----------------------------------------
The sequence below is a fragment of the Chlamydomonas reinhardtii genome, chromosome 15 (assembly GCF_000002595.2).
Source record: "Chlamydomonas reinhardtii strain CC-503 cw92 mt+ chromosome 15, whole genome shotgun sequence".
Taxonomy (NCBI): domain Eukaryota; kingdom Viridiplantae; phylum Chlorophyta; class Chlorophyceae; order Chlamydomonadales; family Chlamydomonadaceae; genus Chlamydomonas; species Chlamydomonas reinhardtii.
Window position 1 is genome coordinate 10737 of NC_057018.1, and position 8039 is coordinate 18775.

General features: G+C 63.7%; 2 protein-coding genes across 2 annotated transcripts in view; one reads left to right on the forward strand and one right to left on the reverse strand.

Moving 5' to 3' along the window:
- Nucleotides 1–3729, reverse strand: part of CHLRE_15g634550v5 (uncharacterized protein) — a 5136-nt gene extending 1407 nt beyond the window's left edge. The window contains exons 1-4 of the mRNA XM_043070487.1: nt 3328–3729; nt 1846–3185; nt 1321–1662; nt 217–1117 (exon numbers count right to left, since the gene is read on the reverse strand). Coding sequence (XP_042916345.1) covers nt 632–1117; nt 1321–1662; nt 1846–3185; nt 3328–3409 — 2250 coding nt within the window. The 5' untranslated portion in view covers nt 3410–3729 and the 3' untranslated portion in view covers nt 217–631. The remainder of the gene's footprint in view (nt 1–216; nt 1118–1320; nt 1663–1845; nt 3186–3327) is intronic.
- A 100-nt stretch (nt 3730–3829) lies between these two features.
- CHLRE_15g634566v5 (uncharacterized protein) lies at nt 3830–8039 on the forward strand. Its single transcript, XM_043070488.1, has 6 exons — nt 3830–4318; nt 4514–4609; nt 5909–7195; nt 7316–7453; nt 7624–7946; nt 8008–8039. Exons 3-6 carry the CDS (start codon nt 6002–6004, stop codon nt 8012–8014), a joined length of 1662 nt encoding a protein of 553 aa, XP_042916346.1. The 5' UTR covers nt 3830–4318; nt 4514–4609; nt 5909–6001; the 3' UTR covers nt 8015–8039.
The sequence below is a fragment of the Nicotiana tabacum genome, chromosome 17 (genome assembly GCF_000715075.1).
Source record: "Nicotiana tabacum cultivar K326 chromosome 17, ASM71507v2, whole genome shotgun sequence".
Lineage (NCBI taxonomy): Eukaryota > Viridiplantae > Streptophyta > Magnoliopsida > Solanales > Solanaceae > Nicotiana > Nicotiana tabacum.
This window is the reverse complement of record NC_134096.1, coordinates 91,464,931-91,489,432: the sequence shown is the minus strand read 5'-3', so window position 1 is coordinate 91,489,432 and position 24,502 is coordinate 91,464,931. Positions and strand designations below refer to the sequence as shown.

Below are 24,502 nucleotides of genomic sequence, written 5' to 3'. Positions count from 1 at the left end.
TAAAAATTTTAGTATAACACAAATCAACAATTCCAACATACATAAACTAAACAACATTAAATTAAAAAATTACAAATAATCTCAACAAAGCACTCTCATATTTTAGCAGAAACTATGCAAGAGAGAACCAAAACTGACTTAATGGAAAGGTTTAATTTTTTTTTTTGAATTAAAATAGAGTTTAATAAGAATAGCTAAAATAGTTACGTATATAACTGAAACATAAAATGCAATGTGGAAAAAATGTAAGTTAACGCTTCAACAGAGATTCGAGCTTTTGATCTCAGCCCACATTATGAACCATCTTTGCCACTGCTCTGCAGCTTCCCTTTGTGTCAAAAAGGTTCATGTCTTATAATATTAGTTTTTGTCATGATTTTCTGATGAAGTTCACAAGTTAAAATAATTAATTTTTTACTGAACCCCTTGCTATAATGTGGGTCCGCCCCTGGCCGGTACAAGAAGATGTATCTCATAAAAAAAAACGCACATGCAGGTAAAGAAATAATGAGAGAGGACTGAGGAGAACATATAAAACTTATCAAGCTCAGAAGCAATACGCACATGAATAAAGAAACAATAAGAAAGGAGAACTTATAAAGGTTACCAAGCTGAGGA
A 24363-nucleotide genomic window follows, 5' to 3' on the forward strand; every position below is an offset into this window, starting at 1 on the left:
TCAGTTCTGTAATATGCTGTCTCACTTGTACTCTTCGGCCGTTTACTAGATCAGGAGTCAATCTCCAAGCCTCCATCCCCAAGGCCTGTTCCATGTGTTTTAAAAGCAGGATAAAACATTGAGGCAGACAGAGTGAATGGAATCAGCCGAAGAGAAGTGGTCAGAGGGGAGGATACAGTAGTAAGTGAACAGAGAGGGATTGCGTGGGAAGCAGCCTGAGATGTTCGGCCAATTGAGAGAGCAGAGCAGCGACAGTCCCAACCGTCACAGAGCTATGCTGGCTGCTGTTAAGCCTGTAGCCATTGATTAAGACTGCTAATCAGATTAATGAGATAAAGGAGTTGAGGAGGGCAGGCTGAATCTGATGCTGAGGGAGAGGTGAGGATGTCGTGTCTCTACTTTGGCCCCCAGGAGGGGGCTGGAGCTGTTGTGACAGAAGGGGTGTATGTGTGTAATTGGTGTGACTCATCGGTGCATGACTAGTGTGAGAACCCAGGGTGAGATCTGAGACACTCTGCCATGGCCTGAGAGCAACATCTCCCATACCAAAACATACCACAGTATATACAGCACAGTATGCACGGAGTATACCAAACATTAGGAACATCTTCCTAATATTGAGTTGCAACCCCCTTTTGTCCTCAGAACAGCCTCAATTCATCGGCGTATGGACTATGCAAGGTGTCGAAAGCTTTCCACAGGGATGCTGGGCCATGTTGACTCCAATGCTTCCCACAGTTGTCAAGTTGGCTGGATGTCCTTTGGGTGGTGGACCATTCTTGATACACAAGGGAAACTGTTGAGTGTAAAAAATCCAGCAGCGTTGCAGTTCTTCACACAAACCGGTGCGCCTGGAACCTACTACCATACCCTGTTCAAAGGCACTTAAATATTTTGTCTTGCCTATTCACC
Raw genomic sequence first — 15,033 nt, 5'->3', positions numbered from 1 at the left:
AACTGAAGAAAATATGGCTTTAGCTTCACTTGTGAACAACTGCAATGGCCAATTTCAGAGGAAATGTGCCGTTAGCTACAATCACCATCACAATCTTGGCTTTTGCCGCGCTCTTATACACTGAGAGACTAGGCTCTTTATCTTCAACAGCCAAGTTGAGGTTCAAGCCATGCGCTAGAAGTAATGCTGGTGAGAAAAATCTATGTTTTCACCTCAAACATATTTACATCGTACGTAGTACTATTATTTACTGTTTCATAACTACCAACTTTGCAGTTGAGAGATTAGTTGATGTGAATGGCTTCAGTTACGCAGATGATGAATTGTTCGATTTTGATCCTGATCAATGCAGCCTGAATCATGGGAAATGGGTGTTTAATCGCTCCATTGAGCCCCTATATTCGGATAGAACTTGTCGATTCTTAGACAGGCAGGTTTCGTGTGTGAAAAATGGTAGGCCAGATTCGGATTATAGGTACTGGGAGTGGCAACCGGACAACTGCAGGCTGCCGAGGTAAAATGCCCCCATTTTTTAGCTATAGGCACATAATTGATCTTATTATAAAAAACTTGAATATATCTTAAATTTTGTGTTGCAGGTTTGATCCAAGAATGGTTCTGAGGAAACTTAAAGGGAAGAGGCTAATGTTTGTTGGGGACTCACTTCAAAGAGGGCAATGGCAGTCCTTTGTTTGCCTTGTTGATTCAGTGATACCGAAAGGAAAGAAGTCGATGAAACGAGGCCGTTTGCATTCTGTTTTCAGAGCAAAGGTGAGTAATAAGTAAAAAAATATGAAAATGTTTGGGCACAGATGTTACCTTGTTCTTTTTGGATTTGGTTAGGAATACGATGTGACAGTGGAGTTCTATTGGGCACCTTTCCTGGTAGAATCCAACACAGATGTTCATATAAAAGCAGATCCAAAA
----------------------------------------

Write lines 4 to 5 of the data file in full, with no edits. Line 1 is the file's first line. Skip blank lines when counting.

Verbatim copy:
Window position 1 is genome coordinate 10737 of NC_057018.1, and position 8039 is coordinate 18775.

General features: G+C 63.7%; 2 protein-coding genes across 2 annotated transcripts in view; one reads left to right on the forward strand and one right to left on the reverse strand.